Peace will be achieved and maintained when society functions according to these principles. When everyone seeks harmony with his fellow man, peace perpetuates itself and society develops an appreciation of beauty and the creative arts.
Daoism (or Taoism) arose as a rival to Confucianism, rejecting Confucian emphasis on ritual and social hierarchy in favor of a more naturist and individualistic expression of harmonious relations with people and the world. Daoists shun the idea of changing society and seek individual tranquility through personal withdrawal and meditation. Daoism addresses spirituality, the nature of the universe, and how individuals relate and connect to this universal spirit, more so than the primarily humanist views of Confucianism.
Legalism came to prominence with the Qin Dynasty, and was more of a political/administrative philosophy than of religion and morality. Its adherents considered their views a more realistic assessment of human nature and how to keep the peace than Confucianism. As the name implies, it was based on rules, laws, and authoritative force to instruct the people how to behave, taking a dim view of human nature and the likelihood of voluntary compliance. Its three basic tenets were authority, methodology, and the rule of law. Obedience to the law was rewarded and violations were punished, often severely, and many times the whole family was subject to penalty for the transgressions of its members. By this means, the Qin did away with the feudal system that had ruled China for centuries and established a unified, centralized, bureaucratic state divided into thirty-six provinces. Although the sometimes-Draconian laws did not win the Legalists popularity –indeed, its two greatest champions were murdered at court by rivals- it established order and ended the chaos of the Period of Warring States, and brought real cultural and political unity to China for the first time. One of its greatest mandates was a standardized script for writing that largely survives today. While people still spoke different languages, they adapted to the common script, making cross-language written communication much easier.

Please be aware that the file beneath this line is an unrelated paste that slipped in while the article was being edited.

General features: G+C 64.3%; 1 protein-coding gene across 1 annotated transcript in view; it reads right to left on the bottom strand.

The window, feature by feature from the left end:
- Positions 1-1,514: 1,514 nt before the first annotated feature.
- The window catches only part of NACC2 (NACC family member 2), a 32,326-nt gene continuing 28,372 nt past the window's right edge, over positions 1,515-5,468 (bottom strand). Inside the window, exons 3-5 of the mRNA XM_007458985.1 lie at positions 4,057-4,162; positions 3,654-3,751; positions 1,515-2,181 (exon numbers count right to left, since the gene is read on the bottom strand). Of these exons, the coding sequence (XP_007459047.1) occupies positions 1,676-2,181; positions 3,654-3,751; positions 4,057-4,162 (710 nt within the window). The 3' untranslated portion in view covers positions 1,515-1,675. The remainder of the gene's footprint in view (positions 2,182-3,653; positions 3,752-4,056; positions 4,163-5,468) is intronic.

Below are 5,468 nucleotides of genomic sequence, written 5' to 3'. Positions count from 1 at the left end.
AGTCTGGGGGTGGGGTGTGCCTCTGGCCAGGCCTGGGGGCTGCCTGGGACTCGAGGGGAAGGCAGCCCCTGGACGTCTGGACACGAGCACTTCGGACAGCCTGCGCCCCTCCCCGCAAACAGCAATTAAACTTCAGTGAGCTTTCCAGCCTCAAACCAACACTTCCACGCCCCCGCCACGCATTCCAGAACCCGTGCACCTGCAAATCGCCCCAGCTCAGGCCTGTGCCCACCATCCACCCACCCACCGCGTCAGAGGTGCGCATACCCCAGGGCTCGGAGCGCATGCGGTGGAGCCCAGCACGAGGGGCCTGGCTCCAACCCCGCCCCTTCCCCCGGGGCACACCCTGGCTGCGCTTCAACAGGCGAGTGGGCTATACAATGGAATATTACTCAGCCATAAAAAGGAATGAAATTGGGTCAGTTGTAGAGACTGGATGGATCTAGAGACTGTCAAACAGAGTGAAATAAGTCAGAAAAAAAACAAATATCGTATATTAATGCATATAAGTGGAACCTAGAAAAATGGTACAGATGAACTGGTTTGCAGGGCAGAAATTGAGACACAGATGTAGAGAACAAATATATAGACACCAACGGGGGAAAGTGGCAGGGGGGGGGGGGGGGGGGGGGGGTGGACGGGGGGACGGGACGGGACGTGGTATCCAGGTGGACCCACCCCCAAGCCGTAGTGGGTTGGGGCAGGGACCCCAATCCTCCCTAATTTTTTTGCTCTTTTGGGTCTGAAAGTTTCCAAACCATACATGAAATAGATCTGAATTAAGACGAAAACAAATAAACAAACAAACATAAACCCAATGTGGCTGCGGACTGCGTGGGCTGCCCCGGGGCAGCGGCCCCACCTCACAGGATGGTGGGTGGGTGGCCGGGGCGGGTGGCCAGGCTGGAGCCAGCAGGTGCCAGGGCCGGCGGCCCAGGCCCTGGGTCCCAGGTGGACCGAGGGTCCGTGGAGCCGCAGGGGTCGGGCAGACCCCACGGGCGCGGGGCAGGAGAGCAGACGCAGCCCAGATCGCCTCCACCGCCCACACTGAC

Commentary on Selected Analects of Confucius The Master said, "Is it not pleasant to learn with a constant perseverance and application?”
1. I think this is saying it is a good thing to be always learning new things. If you stop learning, you stop growing, and if you stop growing, you start dying.
2. Obviously, I agree with this proverb. That’s why I’m taking this class, just for fun, just for the enjoyment of learning more about a subject that interests me.
3. The application I would make in my own life is examining whether I want to apply this philosophy to pursuing a master’s degree. Do I have the perseverance to stick it out, and will I be able to apply it to my life by becoming an instructor?